Louis Collins was born in Jamestown December 4, 1890. He played left end and was captain of the 6-0-1 Jamestown High School football team of 1909, which outscored its opponents 102-22 with four shutouts, including a 0-0 deadlock with Meadville. Collins performed at end for three seasons, weighing only 128 pounds and was fast as a deer in the open field.
In the spring of 1910, he played third base on the 7-0 baseball squad that outscored the opposition 59-16. While in high school, Collins also went out for basketball, but the team was disbanded when some of the players made off with a tub of ice cream left in the gym for a teachers' party.
Collins graduated in 1910 and played baseball, football and basketball at the YMCA and was one of the original members of the well-known Spirals basketball team. His baseball career ended, believe it or not, when he hurt his arm throwing green apples. While playing for the YMCA football team, he was on the field the day the locals whipped Alfred University, 88-0, in a scrimmage. The Alfred team was so banged up it was forced to postpone its next game.
Collins performed for the All-Jamestown football team, an independent outfit noted for its big men, but Collins certainly held his own for several seasons although he was only 5-foot-5 and 120 pounds. "It was a thrill of a lifetime for me to be asked to play with those fellows," said Collins in an article written by the late Post-Journal sports editor Frank Hyde.
Collins additionally played football in the 1920s for the Detroit Tops and Bamby Bread here in Jamestown and the Buffalo Blackrecks in Buffalo.
For eight years, he was a basketball standout for the Spirals. The latter played the finest clubs in Jamestown, Buffalo, Cleveland, Syracuse and Rochester. They lost to the famed Buffalo Gormans, winners of the Pan-American games, by only a 62-60 count in Buffalo.
Collins started Collins Sport Shop on East Third Street in Jamestown in 1914. It had two locations on East Third Street before moving to Cherry Street where it went out of business in the latter part of the 1980s. It also had a store at the Chautauqua Mall.
He formed the Chautauqua County Baseball League in 1921 and that league is now known as the County-Grape Belt League. It is the longest continuous operating amateur baseball league in the country.
Collins put together Class A, B, C, and D Baseball Leagues in Jamestown and formed softball leagues for both men and women. His major effort was obtaining sponsors. "I tramped the streets for many miles and about every road in the county looking for people to back the sports programs," he stated.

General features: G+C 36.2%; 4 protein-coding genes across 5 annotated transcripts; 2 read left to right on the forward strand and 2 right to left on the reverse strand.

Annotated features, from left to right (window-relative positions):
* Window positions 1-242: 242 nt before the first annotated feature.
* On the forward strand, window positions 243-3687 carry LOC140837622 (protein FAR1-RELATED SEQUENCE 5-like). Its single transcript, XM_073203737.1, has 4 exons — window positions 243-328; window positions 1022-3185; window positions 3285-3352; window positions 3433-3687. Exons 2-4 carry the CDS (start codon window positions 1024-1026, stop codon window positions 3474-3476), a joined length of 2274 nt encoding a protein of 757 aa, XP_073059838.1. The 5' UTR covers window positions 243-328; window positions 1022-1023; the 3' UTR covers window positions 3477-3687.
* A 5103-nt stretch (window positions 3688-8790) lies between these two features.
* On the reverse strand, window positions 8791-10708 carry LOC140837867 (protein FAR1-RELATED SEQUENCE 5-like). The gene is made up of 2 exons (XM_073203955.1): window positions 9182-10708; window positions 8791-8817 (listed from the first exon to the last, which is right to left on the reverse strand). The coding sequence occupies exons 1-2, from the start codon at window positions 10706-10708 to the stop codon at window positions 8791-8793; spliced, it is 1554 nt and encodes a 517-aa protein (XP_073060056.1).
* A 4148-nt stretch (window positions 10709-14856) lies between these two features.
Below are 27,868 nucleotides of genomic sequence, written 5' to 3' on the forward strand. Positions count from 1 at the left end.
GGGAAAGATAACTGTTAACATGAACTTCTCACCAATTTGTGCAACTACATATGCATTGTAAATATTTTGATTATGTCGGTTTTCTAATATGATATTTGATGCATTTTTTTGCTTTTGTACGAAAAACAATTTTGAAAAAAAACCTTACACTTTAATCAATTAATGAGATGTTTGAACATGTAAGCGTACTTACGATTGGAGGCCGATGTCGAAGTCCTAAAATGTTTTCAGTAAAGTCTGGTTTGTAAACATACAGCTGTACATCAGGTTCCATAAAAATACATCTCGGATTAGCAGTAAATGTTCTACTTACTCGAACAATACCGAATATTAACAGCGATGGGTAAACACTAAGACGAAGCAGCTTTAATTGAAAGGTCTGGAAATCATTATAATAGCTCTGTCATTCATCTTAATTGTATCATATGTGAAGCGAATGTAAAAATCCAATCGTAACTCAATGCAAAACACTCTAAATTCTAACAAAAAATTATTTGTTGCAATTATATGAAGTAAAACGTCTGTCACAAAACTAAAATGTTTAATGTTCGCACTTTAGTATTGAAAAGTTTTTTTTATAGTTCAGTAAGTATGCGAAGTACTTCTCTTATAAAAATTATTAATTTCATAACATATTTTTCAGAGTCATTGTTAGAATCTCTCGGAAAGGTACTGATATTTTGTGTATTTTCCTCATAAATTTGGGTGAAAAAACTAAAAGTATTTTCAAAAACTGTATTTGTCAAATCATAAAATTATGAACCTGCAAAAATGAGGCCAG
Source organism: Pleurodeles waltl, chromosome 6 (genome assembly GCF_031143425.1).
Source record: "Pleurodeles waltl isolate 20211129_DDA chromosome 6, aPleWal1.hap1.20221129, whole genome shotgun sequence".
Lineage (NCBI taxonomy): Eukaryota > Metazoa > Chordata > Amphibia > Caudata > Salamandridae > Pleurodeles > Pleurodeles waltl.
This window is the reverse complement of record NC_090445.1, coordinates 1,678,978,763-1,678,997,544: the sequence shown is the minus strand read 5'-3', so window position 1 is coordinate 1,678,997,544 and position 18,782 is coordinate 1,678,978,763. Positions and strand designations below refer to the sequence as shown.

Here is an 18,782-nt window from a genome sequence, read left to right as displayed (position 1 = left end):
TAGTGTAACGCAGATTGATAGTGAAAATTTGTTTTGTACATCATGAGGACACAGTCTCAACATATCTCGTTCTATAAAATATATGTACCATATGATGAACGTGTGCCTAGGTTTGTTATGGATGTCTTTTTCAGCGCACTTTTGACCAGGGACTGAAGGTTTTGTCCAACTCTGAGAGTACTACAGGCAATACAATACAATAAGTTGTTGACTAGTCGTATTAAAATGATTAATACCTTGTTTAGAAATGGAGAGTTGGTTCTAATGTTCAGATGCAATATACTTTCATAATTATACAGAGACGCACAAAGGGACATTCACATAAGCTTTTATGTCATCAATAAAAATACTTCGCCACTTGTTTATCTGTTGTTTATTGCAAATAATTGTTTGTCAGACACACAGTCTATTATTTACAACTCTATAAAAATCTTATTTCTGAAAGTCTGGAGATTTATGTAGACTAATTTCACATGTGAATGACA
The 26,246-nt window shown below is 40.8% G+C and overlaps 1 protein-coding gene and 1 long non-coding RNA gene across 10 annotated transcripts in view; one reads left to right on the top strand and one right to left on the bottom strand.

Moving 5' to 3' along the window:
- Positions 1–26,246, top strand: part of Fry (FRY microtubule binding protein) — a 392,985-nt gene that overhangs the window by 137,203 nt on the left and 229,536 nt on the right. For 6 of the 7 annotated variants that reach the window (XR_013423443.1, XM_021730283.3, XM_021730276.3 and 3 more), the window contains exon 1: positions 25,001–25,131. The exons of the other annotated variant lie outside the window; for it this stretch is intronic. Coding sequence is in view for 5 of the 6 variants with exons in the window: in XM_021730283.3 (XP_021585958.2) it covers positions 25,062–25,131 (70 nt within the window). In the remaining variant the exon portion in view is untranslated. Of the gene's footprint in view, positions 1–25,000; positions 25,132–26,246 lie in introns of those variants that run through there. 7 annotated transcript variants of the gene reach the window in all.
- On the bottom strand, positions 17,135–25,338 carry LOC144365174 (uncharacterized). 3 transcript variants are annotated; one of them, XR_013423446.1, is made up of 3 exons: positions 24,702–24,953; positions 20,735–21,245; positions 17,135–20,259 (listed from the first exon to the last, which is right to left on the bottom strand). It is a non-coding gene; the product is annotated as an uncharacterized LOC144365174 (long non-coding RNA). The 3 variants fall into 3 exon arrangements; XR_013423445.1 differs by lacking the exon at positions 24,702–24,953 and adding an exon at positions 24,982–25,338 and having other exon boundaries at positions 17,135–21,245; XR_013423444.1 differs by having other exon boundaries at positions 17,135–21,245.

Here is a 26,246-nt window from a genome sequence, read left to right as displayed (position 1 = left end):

He attended the national semi-pro tournament at Wichita one year with the Jamestown team. There he was presented a plaque by Ray Dumont, who headed up the National Semi-Pro Baseball Congress in appreciation of his efforts for sandlot baseball.
One of Collins' major promotions in baseball was bringing the New York State Semi-Pro Tournament to Municipal Stadium, now Russell E. Diethrick, Jr. Park.
He also formed tennis, ping-pong, dartball and softball tournaments as well as promoting the first college football game in the city when the Kiwanis Club sponsored the appearance of St. Bonaventure and Waynesburg at the old Washington Junior High School Field.
Kit Klein, an Olympic gold medalist, and Charlie Jewtraw, another Olympic winning skater, along with Bobby McLean were nationally known ice skaters brought to Jamestown by Collins for appearances. Additionally, Collins was able to bring in the famed woman golfer, Babe Zaharias, who also excelled at track and basketball.
Collins and Murray Davidson organized the Jamestown Skeet Club with Louie being the first secretary. He also staged the first ice carnival held at Lakewood Skating Rink on Chautauqua Lake. He also for several years was secretary for basketball, football and softball leagues around the area. Collins formed the American Air Cadets, a model airplane building club which had several hundred members. Boating was a hobby for Collins and once he took a speedboat to races in Detroit and returned with $500 for his feats. Collins attended hundreds of banquets in which he passed out trophies as well as received many himself. He rubbed elbows with some of the area's finest athletes.
Before the city named Jim Sharp as a salaried city recreation director years ago, people would come to Collins to start a league or help put across some promotion to bring a sports celebrity. Collins kiddingly called himself Jamestown's nonsalaried city recreation director. In 1945, he was the New York Start Commissioner for the National Baseball Congress out of Witchita, Kansas.
Louis Collins passed away on November 22, 1983. He was inducted into the Chautauqua Sports Hall of Fame in 1995.